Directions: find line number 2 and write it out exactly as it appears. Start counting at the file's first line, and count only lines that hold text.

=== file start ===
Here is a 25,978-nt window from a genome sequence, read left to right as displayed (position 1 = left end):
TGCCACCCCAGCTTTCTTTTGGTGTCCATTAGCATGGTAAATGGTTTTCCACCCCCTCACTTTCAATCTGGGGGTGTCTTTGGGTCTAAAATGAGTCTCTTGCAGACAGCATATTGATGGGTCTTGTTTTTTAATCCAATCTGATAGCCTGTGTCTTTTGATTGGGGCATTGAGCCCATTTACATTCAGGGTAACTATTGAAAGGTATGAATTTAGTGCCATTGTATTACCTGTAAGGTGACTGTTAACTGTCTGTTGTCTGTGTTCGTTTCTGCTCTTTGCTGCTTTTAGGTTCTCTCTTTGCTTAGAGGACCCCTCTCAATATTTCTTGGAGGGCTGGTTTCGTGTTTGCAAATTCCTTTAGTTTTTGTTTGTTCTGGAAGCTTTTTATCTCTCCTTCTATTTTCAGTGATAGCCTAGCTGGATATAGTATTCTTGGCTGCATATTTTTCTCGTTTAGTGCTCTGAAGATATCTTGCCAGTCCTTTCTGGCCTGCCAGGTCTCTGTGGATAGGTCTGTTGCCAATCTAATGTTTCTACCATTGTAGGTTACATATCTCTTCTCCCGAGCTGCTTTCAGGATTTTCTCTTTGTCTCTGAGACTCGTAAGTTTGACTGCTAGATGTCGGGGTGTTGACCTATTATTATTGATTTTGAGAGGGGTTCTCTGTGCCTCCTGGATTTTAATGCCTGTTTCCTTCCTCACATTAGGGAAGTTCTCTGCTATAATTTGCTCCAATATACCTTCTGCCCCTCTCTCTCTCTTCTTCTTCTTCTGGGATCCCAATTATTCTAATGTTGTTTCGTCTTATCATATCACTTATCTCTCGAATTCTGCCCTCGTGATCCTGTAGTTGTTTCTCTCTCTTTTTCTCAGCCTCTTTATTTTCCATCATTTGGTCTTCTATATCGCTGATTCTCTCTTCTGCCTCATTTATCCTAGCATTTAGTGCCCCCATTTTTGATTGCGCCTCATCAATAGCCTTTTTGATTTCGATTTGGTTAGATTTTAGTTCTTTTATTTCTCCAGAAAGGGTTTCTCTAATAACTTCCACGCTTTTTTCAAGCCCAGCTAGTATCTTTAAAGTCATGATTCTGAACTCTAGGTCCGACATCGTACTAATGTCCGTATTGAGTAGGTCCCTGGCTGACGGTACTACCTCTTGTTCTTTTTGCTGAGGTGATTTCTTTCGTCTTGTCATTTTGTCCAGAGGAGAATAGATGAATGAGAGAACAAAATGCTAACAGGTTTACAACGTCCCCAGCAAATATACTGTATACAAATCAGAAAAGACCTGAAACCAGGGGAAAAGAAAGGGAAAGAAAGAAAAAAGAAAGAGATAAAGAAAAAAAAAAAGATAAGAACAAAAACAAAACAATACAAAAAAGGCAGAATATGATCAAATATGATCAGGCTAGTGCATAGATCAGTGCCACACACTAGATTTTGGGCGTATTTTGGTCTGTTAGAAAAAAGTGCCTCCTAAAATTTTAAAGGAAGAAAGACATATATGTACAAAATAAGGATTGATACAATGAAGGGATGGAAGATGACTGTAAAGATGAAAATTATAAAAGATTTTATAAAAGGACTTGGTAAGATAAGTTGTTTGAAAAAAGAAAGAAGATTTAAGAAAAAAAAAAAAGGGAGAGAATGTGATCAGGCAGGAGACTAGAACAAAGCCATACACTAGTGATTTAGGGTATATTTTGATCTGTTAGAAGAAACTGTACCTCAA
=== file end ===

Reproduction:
TGCCACCCCAGCTTTCTTTTGGTGTCCATTAGCATGGTAAATGGTTTTCCACCCCCTCACTTTCAATCTGGGGGTGTCTTTGGGTCTAAAATGAGTCTCTTGCAGACAGCATATTGATGGGTCTTGTTTTTTAATCCAATCTGATAGCCTGTGTCTTTTGATTGGGGCATTGAGCCCATTTACATTCAGGGTAACTATTGAAAGGTATGAATTTAGTGCCATTGTATTACCTGTAAGGTGACTGTTAACTGTCTGTTGTCTGTGTTCGTTTCTGCTCTTTGCTGCTTTTAGGTTCTCTCTTTGCTTAGAGGACCCCTCTCAATATTTCTTGGAGGGCTGGTTTCGTGTTTGCAAATTCCTTTAGTTTTTGTTTGTTCTGGAAGCTTTTTATCTCTCCTTCTATTTTCAGTGATAGCCTAGCTGGATATAGTATTCTTGGCTGCATATTTTTCTCGTTTAGTGCTCTGAAGATATCTTGCCAGTCCTTTCTGGCCTGCCAGGTCTCTGTGGATAGGTCTGTTGCCAATCTAATGTTTCTACCATTGTAGGTTACATATCTCTTCTCCCGAGCTGCTTTCAGGATTTTCTCTTTGTCTCTGAGACTCGTAAGTTTGACTGCTAGATGTCGGGGTGTTGACCTATTATTATTGATTTTGAGAGGGGTTCTCTGTGCCTCCTGGATTTTAATGCCTGTTTCCTTCCTCACATTAGGGAAGTTCTCTGCTATAATTTGCTCCAATATACCTTCTGCCCCTCTCTCTCTCTTCTTCTTCTTCTGGGATCCCAATTATTCTAATGTTGTTTCGTCTTATCATATCACTTATCTCTCGAATTCTGCCCTCGTGATCCTGTAGTTGTTTCTCTCTCTTTTTCTCAGCCTCTTTATTTTCCATCATTTGGTCTTCTATATCGCTGATTCTCTCTTCTGCCTCATTTATCCTAGCATTTAGTGCCCCCATTTTTGATTGCGCCTCATCAATAGCCTTTTTGATTTCGATTTGGTTAGATTTTAGTTCTTTTATTTCTCCAGAAAGGGTTTCTCTAATAACTTCCACGCTTTTTTCAAGCCCAGCTAGTATCTTTAAAGTCATGATTCTGAACTCTAGGTCCGACATCGTACTAATGTCCGTATTGAGTAGGTCCCTGGCTGACGGTACTACCTCTTGTTCTTTTTGCTGAGGTGATTTCTTTCGTCTTGTCATTTTGTCCAGAGGAGAATAGATGAATGAGAGAACAAAATGCTAACAGGTTTACAACGTCCCCAGCAAATATACTGTATACAAATCAGAAAAGACCTGAAACCAGGGGAAAAGAAAGGGAAAGAAAGAAAAAAGAAAGAGATAAAGAAAAAAAAAAAGATAAGAACAAAAACAAAACAATACAAAAAAGGCAGAATATGATCAAATATGATCAGGCTAGTGCATAGATCAGTGCCACACACTAGATTTTGGGCGTATTTTGGTCTGTTAGAAAAAAGTGCCTCCTAAAATTTTAAAGGAAGAAAGACATATATGTACAAAATAAGGATTGATACAATGAAGGGATGGAAGATGACTGTAAAGATGAAAATTATAAAAGATTTTATAAAAGGACTTGGTAAGATAAGTTGTTTGAAAAAAGAAAGAAGATTTAAGAAAAAAAAAAAAGGGAGAGAATGTGATCAGGCAGGAGACTAGAACAAAGCCATACACTAGTGATTTAGGGTATATTTTGATCTGTTAGAAGAAACTGTACCTCAA